Just as in "Jane Eyre", Charlotte leans shamelessly on coincidence to work her plot, but a little cunning telegraphy sweetens the pill, providing this reader with a satisfying oh-I-see! moment. Just as in "Jane Eyre", different kinds of potential suitors for our narrator are juxtaposed and contrasted; and different styles of womanhood are presented, demonstrating what Lucy is not. But the arc of this book is less obvious than in "Jane Eyre": we are very far along before we even understand what kind of story this is (and the saucy intrusion of classic gothic elements keeps us guessing).

Speaking of technique, Charlotte's prose is superbly controlled, whether lofty and fanciful or sharp and deft, as here:

"...it was not my godmother's habit to make a bustle, and she preferred all sentimental demonstrations in bas-relief."

It's also frequently a novel of high humour, through Lucy's dry observations. Here we catch her in catty mood:

"[I was] paired with Ginevra Fanshawe, bearing on my arm the dear pressure of that angel's not unsubstantial limb - (she continued in excellent case, and I can assure the reader it was no trifling business to bear the burden of her loveliness; many a time in the course of that warm day I wished to goodness there had been less of the charming commodity)..."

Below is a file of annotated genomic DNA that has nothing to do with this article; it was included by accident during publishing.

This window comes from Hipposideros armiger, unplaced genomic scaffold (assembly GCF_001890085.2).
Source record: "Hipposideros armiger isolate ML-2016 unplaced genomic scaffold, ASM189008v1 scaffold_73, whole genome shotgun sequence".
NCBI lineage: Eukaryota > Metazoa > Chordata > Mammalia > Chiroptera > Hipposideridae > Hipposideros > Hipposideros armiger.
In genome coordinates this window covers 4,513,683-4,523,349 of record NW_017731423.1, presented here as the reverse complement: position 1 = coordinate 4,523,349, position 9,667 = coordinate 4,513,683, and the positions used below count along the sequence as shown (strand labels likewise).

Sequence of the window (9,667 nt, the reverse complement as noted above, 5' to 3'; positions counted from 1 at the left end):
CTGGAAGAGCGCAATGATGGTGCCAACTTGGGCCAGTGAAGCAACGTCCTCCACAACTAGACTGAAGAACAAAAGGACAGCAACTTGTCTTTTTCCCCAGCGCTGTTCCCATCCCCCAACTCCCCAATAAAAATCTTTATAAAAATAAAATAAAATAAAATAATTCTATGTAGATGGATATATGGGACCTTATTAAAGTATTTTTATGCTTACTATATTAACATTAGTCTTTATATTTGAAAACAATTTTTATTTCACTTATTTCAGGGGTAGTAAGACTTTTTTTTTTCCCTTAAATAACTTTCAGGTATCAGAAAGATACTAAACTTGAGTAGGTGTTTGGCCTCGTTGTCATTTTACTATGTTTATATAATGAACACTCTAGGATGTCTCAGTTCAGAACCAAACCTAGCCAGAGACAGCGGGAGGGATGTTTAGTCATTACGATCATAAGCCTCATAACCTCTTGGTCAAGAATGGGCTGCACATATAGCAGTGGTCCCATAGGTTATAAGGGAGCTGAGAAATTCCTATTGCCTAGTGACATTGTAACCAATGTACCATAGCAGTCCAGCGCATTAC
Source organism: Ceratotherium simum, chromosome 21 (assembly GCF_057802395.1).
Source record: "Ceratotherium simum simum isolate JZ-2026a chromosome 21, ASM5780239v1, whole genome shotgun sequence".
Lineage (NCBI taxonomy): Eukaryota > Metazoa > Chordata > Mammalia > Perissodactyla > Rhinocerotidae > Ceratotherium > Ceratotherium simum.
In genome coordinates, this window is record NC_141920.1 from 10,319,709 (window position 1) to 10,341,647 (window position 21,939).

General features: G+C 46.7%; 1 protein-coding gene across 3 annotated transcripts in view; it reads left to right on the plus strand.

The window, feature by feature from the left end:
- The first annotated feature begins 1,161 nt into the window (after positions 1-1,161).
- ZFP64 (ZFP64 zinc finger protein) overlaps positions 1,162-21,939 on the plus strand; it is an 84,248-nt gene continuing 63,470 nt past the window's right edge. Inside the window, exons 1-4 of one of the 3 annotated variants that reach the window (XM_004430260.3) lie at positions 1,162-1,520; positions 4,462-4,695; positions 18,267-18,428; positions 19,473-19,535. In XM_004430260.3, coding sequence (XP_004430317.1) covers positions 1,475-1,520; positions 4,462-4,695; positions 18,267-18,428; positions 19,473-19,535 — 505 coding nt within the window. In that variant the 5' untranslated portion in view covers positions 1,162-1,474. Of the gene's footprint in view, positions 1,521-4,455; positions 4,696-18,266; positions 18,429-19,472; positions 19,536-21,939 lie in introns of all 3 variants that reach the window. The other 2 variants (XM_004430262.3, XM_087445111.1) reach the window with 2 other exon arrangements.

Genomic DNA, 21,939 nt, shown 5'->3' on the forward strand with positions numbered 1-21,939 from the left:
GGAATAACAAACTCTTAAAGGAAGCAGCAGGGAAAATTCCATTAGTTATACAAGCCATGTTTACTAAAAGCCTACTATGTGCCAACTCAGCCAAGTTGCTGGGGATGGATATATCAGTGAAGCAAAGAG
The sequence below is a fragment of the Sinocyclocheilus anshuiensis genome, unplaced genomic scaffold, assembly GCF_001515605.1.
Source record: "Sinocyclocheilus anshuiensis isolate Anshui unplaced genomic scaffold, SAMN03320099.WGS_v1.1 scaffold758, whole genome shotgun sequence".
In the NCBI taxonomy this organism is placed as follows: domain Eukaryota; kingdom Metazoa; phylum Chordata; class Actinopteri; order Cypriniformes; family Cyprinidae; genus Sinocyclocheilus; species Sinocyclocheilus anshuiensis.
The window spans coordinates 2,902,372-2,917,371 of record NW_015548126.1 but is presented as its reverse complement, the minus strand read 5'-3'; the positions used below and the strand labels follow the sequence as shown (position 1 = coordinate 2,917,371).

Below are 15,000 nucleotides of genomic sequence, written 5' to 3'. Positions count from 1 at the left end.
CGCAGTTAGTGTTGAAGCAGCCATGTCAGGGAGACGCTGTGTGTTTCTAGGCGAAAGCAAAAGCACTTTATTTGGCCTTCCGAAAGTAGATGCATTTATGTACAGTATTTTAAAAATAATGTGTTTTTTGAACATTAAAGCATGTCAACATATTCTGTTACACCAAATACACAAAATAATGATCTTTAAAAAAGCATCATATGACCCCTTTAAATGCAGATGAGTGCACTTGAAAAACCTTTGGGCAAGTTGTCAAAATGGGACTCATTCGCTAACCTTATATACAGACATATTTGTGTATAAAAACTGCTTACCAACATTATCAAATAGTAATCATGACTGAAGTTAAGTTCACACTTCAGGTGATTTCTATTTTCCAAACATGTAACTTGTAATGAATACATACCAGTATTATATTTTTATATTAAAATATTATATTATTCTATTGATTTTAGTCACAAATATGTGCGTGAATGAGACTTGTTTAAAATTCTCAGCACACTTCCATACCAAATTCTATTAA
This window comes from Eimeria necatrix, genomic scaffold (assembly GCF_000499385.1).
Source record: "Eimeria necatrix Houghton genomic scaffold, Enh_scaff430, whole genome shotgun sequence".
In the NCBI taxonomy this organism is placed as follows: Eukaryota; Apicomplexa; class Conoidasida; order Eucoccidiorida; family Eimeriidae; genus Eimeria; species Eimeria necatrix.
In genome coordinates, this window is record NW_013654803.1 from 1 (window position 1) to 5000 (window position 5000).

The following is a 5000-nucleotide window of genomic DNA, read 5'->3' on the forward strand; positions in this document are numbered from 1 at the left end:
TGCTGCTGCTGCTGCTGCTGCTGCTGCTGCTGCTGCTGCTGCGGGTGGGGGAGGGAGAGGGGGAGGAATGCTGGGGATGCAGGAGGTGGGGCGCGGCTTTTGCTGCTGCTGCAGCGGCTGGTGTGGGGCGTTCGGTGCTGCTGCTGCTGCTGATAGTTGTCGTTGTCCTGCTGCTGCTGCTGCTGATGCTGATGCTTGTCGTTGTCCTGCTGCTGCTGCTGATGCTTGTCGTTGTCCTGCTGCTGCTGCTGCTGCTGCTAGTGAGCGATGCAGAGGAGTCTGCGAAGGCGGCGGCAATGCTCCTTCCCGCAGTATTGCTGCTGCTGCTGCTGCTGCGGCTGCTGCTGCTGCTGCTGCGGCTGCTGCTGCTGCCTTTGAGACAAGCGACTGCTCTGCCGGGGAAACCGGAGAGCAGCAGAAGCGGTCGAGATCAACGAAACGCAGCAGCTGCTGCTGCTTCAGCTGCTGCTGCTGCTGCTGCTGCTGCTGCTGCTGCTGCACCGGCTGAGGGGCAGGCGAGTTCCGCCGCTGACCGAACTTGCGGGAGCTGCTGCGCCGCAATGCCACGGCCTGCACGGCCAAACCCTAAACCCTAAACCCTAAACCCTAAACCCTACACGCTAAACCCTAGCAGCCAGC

I could have done without swathes of dialogue conducted in French, but I suppose Charlotte was not to know that half-educated barbarians like me might paw at her books a century later!

"Villette" is an impressive achievement, beautifully constructed, relentless in its focus, concerned with the affections and interior lives of complex and atypical people, and with much to say about both religious disagreement and transcending those disagreements. It insists on its own careful, measured pace, even as it treads through the most surprising situations and revelations, and sure enough it arrives punctually at its intended, yet long unsuspected, destination. Excellent stuff.

(Incidentally, the Gutenberg/Kindle freebie edition has lots of typos, mainly wayward punctuation; but I would be fascinated to observe "Madame Beck's fist classe"!)
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1 of 1 people found the following review helpful
5.0 out of 5 stars Outstanding novel, outstanding performance., 5 Aug. 2013